Urgent Need to Prioritise Young People in Efforts to Tackle HIV Epidemic

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Momina now 22 was diagnosed as living with HIV three years ago but refuses to be defined by her status

Author: International HIV/AIDS Alliance

Somalilandsun – Ahead of World AIDS Day on 1 December, the International HIV/AIDS Alliance is highlighting the urgent need to prioritise and involve young people in efforts to tackle the global HIV epidemic.

There are over 1.8 billion young people in the world today, 90 per cent of whom live in developing countries; around five million are living with HIV. Young people aged between 15 and 24 account for 40% of new HIV infections with some 2400 new infections among this age group every day. Young women are particularly vulnerable to HIV with infection rates twice as high as in young men.

Lack of knowledge, gender inequalities, cultural norms, stigma and discrimination, limited youth-friendly interventions and service providers’ attitudes are just some of the factors that prevent young people from accessing sexual and reproductive health services.

According to Helen Parry, a senior advisor with the Alliance: “Many young people do not have the information or means to protect themselves from HIV. Denying them knowledge and access to services is jeopardising their future. If we fail to reach young people who are most affected by HIV, including those actually living with the virus and those who are particularly vulnerable and marginalized, we will never get new infections under control.

“The current generation of young people is the first never to have known a world without AIDS,” she said. “We’re thirty years into the epidemic now and young people living with HIV continue to face discrimination and exclusion on a daily basis. Protecting, respecting and promoting their human rights, including their sexual and reproductive rights, is critical.”

The International HIV/AIDS Alliance, together with a consortium of international and national non governmental organisations, is currently spearheading an ambitious three year country programme – Link Up – which aims to improve the sexual and reproductive health and rights of more than a million young people aged 24 and under who are living with and affected by HIV in Ethiopia, Bangladesh, Burundi, Myanmar and Uganda. .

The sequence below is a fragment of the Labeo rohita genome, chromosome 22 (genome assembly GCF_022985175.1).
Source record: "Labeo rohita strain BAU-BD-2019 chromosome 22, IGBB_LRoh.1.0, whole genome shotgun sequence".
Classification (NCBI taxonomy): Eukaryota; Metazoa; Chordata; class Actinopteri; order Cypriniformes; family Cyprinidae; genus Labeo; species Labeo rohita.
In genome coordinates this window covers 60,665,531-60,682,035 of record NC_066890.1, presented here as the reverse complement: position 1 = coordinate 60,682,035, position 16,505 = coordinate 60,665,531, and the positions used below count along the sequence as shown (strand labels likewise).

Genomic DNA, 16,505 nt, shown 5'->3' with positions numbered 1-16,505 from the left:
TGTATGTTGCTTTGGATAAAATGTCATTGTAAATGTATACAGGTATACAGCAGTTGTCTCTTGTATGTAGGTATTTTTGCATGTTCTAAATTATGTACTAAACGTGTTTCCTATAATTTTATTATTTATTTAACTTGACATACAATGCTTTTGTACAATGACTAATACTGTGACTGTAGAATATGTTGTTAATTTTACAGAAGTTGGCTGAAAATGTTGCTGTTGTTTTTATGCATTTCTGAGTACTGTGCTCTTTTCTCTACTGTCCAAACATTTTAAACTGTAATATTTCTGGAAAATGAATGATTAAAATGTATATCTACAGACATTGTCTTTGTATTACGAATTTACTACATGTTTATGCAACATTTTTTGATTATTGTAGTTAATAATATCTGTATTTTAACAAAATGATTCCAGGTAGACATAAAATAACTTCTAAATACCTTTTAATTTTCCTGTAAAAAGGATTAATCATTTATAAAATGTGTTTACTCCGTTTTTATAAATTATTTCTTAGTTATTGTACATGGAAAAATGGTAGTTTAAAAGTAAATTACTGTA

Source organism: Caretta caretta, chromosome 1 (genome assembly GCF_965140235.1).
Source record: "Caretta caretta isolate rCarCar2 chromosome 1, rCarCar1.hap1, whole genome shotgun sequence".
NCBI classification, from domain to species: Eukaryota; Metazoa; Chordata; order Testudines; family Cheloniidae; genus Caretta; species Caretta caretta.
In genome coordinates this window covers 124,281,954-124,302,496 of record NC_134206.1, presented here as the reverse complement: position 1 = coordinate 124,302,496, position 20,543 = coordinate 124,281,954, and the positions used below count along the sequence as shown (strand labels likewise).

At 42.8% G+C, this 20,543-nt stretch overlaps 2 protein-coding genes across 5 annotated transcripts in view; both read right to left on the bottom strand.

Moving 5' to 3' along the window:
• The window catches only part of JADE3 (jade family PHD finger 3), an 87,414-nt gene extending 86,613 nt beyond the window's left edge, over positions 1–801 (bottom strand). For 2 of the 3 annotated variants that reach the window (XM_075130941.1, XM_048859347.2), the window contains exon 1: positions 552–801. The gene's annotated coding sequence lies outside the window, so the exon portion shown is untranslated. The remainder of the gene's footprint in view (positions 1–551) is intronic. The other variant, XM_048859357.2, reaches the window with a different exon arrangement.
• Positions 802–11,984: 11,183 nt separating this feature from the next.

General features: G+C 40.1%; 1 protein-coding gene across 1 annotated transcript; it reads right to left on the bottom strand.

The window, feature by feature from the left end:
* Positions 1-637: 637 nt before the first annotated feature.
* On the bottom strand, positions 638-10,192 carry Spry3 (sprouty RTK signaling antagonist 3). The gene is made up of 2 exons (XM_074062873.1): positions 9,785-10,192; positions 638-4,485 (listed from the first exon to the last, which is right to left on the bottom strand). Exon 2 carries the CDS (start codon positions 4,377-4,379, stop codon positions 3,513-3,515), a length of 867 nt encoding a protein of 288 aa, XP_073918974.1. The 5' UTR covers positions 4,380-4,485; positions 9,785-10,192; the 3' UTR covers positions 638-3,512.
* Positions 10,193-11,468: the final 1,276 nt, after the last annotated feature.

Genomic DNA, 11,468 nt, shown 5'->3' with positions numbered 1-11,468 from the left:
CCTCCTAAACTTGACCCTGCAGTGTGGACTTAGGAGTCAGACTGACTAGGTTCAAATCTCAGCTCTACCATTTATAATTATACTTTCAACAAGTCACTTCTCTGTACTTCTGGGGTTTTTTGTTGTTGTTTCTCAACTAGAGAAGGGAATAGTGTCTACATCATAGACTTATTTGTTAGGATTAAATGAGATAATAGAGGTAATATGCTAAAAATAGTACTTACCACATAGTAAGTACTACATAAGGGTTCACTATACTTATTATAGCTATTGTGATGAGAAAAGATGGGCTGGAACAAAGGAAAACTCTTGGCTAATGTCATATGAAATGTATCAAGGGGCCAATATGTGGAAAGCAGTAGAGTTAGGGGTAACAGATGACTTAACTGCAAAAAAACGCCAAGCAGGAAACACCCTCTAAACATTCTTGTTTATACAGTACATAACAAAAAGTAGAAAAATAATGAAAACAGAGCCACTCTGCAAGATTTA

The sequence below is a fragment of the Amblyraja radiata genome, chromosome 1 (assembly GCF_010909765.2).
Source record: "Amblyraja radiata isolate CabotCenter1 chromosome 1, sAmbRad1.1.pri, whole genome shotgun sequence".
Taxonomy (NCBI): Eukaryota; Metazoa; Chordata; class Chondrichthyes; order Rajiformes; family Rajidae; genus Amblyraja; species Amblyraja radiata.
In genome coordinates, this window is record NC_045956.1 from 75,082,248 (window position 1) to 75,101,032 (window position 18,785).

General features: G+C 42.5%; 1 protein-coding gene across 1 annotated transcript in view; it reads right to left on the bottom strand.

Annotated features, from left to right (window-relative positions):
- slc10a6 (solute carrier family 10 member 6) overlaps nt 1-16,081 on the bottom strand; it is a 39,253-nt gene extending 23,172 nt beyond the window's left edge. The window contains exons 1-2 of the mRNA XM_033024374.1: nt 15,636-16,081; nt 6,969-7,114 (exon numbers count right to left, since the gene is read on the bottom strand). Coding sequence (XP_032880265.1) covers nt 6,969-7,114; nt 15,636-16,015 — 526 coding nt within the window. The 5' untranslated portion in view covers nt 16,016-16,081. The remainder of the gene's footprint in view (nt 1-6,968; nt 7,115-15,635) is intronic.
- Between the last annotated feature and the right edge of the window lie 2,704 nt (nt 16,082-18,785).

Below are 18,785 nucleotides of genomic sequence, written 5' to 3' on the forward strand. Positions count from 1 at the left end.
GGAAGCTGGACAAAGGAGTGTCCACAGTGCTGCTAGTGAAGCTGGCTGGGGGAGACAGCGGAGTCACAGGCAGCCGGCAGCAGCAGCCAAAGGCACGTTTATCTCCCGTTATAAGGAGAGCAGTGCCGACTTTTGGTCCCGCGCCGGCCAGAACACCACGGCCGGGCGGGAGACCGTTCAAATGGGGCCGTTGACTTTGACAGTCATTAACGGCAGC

Link Up has a particular focus on young sex workers and children who are exploited for sex, young men who have sex with men and transgender people, all of whom experience extreme difficulties accessing services due to the high levels of stigma, discrimination and, in some cases, the fear of arrest.

In Ethiopia, where more than half of the current population is under the age of 24, the government has made the fight against HIV a national priority. According to the Global Fund to Fight AIDS, Tuberculosis and Malaria, it is one of the few countries on course to achieve universal antiretroviral treatment by 2015. The number of HIV-related deaths dropped by half between 2005 and 2011 and the number of people tested increased from less than half a million to 11.9 million in the same period.

Despite the considerable construction of new health centres and the successful mobilisation of thousands of new health workers, particularly at a community level, there is still very low coverage of prevention of mother to child transmission services in the country. Only about 24% of pregnant women are actually tested and a much smaller proportion receive antiretroviral therapy during labour.

When Momina, 22, from Adama in central Ethiopia found out that she was living with HIV three years ago, she was already seven months pregnant with her second son Yerosa and unable to get treatment to prevent onward transmission of the virus. Having left home at 16 to avoid being married off to an older husband, she was then rejected by her family for fear that she would infect her siblings. With a limited support network, she subsequently gave Yerosa up for adoption after he was diagnosed HIV positive four months after birth.

Life for Momina and her family could have turned out so very differently if she had known how to protect herself against HIV, if she had had proper antenatal care when she was pregnant with Yerosa, if she had not felt compelled to run away from home for fear of early marriage. Offering a full range of contraceptive methods, comprehensive information and HIV prevention tools empowers young people to make healthy decisions and access dual protection, enabling them to prevent HIV, unintended pregnancies and sexually transmitted infections.

To mark World AIDS Day, the Alliance has released a short film – That Time – to highlight the impact of lack of access to HIV information and services on young people like Momina. Find out more at www.link-up.org

Notes:

• The six international agencies involved in Link Up: Better sexual and reproductive health and rights for young people affected by HIV are ATHENA Network, The Global Youth Coalition on HIV/AIDS (GYCA), the International HIV/AIDS Alliance, Marie Stopes International, Population Council and STOP AIDS NOW!

• The national organisations involved in Link Up are ABS (Burundi), Alliance Myanmar (Myanmar), Community Health Alliance (Uganda), HASAB (Bangladesh) and OSSA (Ethiopia) and their implementing partners.

• The three year programme runs from January 2013 to January 2016 and is funded by the Ministry of Foreign Affairs of the government of the Netherlands (BUZA) through its sexual and reproductive health and rights fund.

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